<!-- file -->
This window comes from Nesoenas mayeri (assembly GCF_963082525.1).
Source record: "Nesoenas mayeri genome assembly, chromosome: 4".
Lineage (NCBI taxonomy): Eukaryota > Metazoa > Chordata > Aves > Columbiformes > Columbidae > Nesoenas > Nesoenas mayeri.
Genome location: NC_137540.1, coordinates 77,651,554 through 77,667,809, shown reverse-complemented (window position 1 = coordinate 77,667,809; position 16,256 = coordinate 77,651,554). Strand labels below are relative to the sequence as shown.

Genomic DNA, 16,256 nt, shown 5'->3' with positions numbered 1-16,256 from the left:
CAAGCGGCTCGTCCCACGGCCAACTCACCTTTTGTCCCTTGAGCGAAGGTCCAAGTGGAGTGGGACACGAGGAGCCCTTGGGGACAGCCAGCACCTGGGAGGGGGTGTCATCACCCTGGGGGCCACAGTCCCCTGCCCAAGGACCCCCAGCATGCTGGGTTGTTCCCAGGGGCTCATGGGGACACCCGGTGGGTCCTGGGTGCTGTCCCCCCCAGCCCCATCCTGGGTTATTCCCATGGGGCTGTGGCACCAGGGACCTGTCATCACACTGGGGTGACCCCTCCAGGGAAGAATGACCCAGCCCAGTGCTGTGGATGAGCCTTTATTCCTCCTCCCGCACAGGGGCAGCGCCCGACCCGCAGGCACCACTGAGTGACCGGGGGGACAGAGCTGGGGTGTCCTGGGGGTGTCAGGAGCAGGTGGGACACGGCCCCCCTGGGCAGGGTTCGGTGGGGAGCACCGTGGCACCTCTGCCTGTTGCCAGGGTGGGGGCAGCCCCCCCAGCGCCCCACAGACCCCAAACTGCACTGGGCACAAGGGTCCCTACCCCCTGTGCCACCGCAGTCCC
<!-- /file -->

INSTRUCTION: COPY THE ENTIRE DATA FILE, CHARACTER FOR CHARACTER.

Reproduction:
This window comes from Nesoenas mayeri (assembly GCF_963082525.1).
Source record: "Nesoenas mayeri genome assembly, chromosome: 4".
Lineage (NCBI taxonomy): Eukaryota > Metazoa > Chordata > Aves > Columbiformes > Columbidae > Nesoenas > Nesoenas mayeri.
Genome location: NC_137540.1, coordinates 77,651,554 through 77,667,809, shown reverse-complemented (window position 1 = coordinate 77,667,809; position 16,256 = coordinate 77,651,554). Strand labels below are relative to the sequence as shown.

Genomic DNA, 16,256 nt, shown 5'->3' with positions numbered 1-16,256 from the left:
CAAGCGGCTCGTCCCACGGCCAACTCACCTTTTGTCCCTTGAGCGAAGGTCCAAGTGGAGTGGGACACGAGGAGCCCTTGGGGACAGCCAGCACCTGGGAGGGGGTGTCATCACCCTGGGGGCCACAGTCCCCTGCCCAAGGACCCCCAGCATGCTGGGTTGTTCCCAGGGGCTCATGGGGACACCCGGTGGGTCCTGGGTGCTGTCCCCCCCAGCCCCATCCTGGGTTATTCCCATGGGGCTGTGGCACCAGGGACCTGTCATCACACTGGGGTGACCCCTCCAGGGAAGAATGACCCAGCCCAGTGCTGTGGATGAGCCTTTATTCCTCCTCCCGCACAGGGGCAGCGCCCGACCCGCAGGCACCACTGAGTGACCGGGGGGACAGAGCTGGGGTGTCCTGGGGGTGTCAGGAGCAGGTGGGACACGGCCCCCCTGGGCAGGGTTCGGTGGGGAGCACCGTGGCACCTCTGCCTGTTGCCAGGGTGGGGGCAGCCCCCCCAGCGCCCCACAGACCCCAAACTGCACTGGGCACAAGGGTCCCTACCCCCTGTGCCACCGCAGTCCC